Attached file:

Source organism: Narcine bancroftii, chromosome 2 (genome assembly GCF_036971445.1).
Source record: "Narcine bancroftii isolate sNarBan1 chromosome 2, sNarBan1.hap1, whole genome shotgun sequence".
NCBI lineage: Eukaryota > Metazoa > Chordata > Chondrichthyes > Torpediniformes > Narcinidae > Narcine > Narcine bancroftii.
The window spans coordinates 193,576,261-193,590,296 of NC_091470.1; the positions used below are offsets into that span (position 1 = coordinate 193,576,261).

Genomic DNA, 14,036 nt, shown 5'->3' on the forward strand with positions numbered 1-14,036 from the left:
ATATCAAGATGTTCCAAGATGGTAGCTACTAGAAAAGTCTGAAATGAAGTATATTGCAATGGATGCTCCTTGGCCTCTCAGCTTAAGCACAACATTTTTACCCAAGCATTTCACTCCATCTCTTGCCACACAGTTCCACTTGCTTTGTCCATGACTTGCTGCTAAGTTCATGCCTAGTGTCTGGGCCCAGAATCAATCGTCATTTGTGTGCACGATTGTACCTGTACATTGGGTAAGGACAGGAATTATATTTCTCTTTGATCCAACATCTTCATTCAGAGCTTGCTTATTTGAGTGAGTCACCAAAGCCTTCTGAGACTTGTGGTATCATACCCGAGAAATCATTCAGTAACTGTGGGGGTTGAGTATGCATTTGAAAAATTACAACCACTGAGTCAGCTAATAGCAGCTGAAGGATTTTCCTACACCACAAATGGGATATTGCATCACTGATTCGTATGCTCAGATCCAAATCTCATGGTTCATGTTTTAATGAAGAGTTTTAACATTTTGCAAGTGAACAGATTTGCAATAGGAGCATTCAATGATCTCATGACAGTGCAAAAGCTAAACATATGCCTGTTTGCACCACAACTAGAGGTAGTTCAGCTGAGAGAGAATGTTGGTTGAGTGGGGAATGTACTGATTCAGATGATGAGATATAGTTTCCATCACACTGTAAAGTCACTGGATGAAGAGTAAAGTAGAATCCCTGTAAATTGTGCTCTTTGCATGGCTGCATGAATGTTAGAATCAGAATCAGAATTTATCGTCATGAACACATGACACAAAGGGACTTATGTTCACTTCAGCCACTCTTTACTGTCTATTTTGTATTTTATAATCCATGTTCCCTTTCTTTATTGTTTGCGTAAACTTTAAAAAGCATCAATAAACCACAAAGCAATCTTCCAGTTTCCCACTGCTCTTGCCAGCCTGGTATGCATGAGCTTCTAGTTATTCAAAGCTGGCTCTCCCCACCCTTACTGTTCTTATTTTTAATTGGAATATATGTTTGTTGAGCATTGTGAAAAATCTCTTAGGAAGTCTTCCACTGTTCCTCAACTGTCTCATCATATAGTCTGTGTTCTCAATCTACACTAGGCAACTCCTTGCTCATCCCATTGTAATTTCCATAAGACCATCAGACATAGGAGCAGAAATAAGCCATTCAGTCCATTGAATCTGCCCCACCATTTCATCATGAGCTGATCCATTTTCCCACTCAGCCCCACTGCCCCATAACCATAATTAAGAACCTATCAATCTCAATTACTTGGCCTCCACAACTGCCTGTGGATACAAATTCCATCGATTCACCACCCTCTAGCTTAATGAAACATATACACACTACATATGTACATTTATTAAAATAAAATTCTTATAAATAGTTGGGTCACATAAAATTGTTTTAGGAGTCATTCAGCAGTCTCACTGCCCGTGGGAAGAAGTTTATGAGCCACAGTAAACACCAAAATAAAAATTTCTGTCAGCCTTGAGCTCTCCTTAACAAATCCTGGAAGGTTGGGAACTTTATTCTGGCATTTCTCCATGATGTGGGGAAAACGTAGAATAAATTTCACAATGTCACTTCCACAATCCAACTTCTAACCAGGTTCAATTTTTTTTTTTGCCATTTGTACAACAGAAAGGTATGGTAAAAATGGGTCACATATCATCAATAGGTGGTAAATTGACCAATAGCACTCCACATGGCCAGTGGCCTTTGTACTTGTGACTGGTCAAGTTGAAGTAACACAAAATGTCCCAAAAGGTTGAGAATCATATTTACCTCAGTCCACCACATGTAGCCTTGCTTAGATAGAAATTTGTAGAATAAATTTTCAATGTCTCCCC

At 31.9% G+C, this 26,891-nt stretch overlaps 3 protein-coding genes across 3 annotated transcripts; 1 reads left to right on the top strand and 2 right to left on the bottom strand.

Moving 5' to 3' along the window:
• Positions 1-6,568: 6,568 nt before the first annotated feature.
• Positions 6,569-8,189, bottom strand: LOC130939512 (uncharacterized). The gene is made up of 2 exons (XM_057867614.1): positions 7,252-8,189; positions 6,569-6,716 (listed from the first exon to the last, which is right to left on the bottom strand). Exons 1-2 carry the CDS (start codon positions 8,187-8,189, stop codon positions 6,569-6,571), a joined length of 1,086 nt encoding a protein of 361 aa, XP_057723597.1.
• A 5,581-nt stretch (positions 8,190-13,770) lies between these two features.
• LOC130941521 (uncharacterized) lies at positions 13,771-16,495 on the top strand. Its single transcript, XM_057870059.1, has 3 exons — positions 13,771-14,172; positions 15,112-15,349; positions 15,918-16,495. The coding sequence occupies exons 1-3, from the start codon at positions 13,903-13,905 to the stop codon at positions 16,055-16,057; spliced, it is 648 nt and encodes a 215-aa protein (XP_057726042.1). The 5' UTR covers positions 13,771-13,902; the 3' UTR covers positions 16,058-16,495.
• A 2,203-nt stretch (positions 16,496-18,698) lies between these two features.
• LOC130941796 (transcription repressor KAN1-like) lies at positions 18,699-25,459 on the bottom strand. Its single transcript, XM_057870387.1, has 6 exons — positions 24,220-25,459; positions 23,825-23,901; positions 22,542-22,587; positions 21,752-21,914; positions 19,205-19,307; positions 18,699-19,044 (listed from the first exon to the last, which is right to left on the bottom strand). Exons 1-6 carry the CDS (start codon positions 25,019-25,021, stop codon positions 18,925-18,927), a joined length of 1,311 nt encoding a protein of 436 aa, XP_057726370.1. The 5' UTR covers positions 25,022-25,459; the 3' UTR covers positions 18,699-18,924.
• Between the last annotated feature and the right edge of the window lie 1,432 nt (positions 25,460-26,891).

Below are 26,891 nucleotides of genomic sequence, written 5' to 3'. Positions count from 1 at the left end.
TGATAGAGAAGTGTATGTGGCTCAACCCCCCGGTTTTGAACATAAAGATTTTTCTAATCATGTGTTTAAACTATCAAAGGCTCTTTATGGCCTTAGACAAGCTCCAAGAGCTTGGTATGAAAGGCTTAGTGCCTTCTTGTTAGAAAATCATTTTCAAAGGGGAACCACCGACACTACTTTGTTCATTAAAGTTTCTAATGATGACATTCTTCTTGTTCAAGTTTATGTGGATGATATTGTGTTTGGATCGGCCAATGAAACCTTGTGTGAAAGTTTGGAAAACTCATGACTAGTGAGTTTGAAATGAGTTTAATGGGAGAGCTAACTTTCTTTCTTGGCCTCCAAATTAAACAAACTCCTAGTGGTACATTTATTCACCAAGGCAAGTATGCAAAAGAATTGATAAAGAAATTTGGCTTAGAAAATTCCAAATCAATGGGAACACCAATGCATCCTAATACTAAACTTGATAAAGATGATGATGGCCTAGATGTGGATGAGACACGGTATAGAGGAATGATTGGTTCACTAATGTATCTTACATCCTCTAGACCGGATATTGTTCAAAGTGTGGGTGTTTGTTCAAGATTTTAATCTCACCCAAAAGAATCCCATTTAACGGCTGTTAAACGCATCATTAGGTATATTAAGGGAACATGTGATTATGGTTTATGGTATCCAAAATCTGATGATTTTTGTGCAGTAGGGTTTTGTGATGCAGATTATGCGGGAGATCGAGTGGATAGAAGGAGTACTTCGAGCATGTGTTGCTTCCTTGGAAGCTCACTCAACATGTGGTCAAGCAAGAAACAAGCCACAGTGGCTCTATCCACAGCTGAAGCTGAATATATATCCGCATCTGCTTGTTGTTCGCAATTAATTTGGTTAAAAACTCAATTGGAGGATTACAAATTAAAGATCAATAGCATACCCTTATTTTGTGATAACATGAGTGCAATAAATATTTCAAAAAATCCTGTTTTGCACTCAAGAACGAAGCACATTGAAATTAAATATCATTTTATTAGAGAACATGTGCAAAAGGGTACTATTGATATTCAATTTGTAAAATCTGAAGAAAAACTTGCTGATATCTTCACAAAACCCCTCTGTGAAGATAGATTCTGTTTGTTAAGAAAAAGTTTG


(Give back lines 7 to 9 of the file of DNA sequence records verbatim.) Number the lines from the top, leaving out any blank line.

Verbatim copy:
At 31.9% G+C, this 26,891-nt stretch overlaps 3 protein-coding genes across 3 annotated transcripts; 1 reads left to right on the top strand and 2 right to left on the bottom strand.

Moving 5' to 3' along the window:
• Positions 1-6,568: 6,568 nt before the first annotated feature.